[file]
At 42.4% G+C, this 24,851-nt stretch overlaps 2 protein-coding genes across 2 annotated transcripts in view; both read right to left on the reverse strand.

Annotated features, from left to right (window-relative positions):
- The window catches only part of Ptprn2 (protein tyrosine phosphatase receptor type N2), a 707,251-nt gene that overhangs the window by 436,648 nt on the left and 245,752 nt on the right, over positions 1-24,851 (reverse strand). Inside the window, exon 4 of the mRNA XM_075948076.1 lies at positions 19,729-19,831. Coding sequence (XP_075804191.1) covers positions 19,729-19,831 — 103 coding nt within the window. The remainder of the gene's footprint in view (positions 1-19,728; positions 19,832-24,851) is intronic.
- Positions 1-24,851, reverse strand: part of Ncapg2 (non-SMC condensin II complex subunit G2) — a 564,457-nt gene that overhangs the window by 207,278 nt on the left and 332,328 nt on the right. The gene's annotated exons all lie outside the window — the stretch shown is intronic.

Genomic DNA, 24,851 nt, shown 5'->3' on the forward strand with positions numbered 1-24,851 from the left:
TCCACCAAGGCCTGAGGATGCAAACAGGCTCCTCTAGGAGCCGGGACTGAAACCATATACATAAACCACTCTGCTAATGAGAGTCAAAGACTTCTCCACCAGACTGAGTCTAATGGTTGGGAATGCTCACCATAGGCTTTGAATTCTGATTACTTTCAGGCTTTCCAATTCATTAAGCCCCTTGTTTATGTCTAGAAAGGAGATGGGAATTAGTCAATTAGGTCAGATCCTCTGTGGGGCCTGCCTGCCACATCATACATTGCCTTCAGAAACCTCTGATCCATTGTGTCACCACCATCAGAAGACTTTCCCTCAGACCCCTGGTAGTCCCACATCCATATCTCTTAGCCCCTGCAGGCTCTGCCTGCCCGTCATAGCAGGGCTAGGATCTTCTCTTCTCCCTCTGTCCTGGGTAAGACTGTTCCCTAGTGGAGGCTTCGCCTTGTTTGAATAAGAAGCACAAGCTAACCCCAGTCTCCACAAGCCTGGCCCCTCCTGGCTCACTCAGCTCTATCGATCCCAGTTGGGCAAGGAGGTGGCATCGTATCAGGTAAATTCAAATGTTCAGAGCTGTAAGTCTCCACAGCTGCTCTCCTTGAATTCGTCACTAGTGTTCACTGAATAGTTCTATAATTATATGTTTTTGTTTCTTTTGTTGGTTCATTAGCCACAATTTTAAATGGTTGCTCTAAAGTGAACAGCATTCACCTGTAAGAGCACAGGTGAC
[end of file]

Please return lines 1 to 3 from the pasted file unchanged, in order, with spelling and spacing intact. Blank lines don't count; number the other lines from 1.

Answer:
At 42.4% G+C, this 24,851-nt stretch overlaps 2 protein-coding genes across 2 annotated transcripts in view; both read right to left on the reverse strand.

Annotated features, from left to right (window-relative positions):
- The window catches only part of Ptprn2 (protein tyrosine phosphatase receptor type N2), a 707,251-nt gene that overhangs the window by 436,648 nt on the left and 245,752 nt on the right, over positions 1-24,851 (reverse strand). Inside the window, exon 4 of the mRNA XM_075948076.1 lies at positions 19,729-19,831. Coding sequence (XP_075804191.1) covers positions 19,729-19,831 — 103 coding nt within the window. The remainder of the gene's footprint in view (positions 1-19,728; positions 19,832-24,851) is intronic.